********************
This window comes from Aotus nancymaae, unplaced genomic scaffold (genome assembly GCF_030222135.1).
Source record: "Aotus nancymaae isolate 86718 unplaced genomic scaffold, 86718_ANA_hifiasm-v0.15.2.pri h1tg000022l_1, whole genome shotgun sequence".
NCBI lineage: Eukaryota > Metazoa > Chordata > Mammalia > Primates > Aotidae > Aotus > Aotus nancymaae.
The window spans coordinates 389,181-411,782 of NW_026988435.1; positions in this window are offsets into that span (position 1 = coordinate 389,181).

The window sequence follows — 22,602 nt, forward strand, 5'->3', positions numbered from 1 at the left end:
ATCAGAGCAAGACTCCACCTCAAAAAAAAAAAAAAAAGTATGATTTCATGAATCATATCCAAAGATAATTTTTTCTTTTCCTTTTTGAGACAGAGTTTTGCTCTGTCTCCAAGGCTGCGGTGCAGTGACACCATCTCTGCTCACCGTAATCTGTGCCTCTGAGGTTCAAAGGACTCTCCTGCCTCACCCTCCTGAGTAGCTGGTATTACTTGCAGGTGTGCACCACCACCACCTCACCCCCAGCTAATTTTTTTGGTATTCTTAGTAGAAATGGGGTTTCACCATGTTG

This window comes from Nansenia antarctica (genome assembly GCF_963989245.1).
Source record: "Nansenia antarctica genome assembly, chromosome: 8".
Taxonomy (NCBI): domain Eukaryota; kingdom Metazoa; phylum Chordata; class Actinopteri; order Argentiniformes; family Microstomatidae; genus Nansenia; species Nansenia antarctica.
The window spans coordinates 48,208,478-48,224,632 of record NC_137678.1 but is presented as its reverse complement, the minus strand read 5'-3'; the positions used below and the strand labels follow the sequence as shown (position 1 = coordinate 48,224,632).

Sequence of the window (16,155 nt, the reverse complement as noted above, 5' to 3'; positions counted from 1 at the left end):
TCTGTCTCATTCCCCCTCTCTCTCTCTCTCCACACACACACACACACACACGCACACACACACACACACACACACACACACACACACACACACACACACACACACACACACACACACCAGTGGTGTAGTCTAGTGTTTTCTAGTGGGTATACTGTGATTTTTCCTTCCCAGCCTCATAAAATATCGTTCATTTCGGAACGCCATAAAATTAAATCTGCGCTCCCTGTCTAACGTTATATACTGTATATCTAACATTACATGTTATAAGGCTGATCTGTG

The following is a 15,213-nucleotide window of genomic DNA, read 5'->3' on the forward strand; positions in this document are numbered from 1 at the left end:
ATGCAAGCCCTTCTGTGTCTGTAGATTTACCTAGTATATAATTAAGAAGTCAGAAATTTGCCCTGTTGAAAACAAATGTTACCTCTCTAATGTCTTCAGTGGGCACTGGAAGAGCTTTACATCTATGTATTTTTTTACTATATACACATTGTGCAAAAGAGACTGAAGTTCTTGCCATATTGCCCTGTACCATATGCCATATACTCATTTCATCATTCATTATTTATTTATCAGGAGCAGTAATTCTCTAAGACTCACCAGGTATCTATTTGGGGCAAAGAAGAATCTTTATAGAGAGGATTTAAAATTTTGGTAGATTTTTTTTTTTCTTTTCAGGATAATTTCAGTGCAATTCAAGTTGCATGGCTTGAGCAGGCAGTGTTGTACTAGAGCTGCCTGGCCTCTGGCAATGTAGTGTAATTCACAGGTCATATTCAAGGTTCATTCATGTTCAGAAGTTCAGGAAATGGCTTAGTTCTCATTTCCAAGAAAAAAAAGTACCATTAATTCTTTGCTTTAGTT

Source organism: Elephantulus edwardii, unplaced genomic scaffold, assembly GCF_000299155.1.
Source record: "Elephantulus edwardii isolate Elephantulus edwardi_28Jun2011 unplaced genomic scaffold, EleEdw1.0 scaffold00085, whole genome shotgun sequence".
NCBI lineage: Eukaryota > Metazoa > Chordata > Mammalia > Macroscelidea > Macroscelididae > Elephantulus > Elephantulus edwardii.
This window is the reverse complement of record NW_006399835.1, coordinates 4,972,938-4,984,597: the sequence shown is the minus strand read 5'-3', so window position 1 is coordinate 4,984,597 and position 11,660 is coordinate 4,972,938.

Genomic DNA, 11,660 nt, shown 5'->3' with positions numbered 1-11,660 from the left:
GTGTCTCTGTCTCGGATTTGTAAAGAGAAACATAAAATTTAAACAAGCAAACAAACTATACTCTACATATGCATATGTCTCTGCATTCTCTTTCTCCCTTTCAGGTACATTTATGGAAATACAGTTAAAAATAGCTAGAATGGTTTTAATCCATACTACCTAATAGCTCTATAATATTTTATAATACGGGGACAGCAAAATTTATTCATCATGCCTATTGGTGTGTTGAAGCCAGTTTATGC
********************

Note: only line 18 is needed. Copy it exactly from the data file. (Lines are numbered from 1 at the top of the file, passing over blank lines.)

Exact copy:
This window is the reverse complement of record NW_006399835.1, coordinates 4,972,938-4,984,597: the sequence shown is the minus strand read 5'-3', so window position 1 is coordinate 4,984,597 and position 11,660 is coordinate 4,972,938.